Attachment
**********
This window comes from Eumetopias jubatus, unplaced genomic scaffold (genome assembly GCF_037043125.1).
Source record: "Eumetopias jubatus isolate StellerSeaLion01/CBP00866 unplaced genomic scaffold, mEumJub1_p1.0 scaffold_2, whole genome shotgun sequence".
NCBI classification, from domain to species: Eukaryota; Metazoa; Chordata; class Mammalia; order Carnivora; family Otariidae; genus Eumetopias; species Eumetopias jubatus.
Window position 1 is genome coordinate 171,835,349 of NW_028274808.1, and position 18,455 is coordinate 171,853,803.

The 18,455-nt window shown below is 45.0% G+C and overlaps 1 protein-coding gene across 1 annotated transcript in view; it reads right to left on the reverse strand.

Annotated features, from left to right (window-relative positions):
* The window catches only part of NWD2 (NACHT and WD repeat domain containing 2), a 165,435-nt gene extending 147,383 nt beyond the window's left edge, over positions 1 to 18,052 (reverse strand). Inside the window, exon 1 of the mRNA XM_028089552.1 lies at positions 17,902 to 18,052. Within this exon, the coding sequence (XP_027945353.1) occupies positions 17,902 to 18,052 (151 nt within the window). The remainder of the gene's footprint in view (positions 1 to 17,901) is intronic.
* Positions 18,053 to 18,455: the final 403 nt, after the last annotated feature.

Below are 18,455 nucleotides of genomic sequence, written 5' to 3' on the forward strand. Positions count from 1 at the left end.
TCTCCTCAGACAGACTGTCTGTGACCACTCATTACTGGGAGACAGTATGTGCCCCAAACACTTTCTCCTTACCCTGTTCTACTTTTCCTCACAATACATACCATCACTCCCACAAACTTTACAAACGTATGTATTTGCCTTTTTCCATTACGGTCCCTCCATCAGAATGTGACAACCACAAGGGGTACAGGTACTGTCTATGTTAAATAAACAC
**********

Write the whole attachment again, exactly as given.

This window comes from Eumetopias jubatus, unplaced genomic scaffold (genome assembly GCF_037043125.1).
Source record: "Eumetopias jubatus isolate StellerSeaLion01/CBP00866 unplaced genomic scaffold, mEumJub1_p1.0 scaffold_2, whole genome shotgun sequence".
NCBI classification, from domain to species: Eukaryota; Metazoa; Chordata; class Mammalia; order Carnivora; family Otariidae; genus Eumetopias; species Eumetopias jubatus.
Window position 1 is genome coordinate 171,835,349 of NW_028274808.1, and position 18,455 is coordinate 171,853,803.

The 18,455-nt window shown below is 45.0% G+C and overlaps 1 protein-coding gene across 1 annotated transcript in view; it reads right to left on the reverse strand.

Annotated features, from left to right (window-relative positions):
* The window catches only part of NWD2 (NACHT and WD repeat domain containing 2), a 165,435-nt gene extending 147,383 nt beyond the window's left edge, over positions 1 to 18,052 (reverse strand). Inside the window, exon 1 of the mRNA XM_028089552.1 lies at positions 17,902 to 18,052. Within this exon, the coding sequence (XP_027945353.1) occupies positions 17,902 to 18,052 (151 nt within the window). The remainder of the gene's footprint in view (positions 1 to 17,901) is intronic.
* Positions 18,053 to 18,455: the final 403 nt, after the last annotated feature.

Below are 18,455 nucleotides of genomic sequence, written 5' to 3' on the forward strand. Positions count from 1 at the left end.
TCTCCTCAGACAGACTGTCTGTGACCACTCATTACTGGGAGACAGTATGTGCCCCAAACACTTTCTCCTTACCCTGTTCTACTTTTCCTCACAATACATACCATCACTCCCACAAACTTTACAAACGTATGTATTTGCCTTTTTCCATTACGGTCCCTCCATCAGAATGTGACAACCACAAGGGGTACAGGTACTGTCTATGTTAAATAAACAC